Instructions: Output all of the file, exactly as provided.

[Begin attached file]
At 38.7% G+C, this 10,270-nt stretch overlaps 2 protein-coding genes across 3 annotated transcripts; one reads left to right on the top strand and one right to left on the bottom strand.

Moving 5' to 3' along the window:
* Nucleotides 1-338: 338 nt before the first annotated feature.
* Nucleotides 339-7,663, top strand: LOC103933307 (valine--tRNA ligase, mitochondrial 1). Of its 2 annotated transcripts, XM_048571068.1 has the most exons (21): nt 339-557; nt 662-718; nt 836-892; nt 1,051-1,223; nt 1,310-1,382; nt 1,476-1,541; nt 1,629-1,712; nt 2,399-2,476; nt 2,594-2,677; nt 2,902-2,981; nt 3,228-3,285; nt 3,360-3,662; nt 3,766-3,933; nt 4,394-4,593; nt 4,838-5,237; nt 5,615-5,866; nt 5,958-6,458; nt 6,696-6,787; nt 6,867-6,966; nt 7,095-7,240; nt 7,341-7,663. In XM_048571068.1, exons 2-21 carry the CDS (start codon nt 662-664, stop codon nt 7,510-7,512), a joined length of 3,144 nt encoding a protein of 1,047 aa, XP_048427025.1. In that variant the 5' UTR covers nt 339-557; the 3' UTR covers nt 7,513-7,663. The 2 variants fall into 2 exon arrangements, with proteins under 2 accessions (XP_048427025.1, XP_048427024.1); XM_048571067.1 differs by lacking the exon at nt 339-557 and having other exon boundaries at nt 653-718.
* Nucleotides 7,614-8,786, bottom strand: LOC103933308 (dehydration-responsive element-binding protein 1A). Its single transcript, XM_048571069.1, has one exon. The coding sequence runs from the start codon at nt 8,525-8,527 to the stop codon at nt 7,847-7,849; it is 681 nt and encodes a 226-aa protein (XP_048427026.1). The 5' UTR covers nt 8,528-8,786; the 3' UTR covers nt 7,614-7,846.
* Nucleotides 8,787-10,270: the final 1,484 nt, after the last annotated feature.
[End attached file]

At 38.7% G+C, this 10,270-nt stretch overlaps 2 protein-coding genes across 3 annotated transcripts; one reads left to right on the top strand and one right to left on the bottom strand.

Moving 5' to 3' along the window:
* Nucleotides 1-338: 338 nt before the first annotated feature.
* Nucleotides 339-7,663, top strand: LOC103933307 (valine--tRNA ligase, mitochondrial 1). Of its 2 annotated transcripts, XM_048571068.1 has the most exons (21): nt 339-557; nt 662-718; nt 836-892; nt 1,051-1,223; nt 1,310-1,382; nt 1,476-1,541; nt 1,629-1,712; nt 2,399-2,476; nt 2,594-2,677; nt 2,902-2,981; nt 3,228-3,285; nt 3,360-3,662; nt 3,766-3,933; nt 4,394-4,593; nt 4,838-5,237; nt 5,615-5,866; nt 5,958-6,458; nt 6,696-6,787; nt 6,867-6,966; nt 7,095-7,240; nt 7,341-7,663. In XM_048571068.1, exons 2-21 carry the CDS (start codon nt 662-664, stop codon nt 7,510-7,512), a joined length of 3,144 nt encoding a protein of 1,047 aa, XP_048427025.1. In that variant the 5' UTR covers nt 339-557; the 3' UTR covers nt 7,513-7,663. The 2 variants fall into 2 exon arrangements, with proteins under 2 accessions (XP_048427025.1, XP_048427024.1); XM_048571067.1 differs by lacking the exon at nt 339-557 and having other exon boundaries at nt 653-718.
* Nucleotides 7,614-8,786, bottom strand: LOC103933308 (dehydration-responsive element-binding protein 1A). Its single transcript, XM_048571069.1, has one exon. The coding sequence runs from the start codon at nt 8,525-8,527 to the stop codon at nt 7,847-7,849; it is 681 nt and encodes a 226-aa protein (XP_048427026.1). The 5' UTR covers nt 8,528-8,786; the 3' UTR covers nt 7,614-7,846.
* Nucleotides 8,787-10,270: the final 1,484 nt, after the last annotated feature.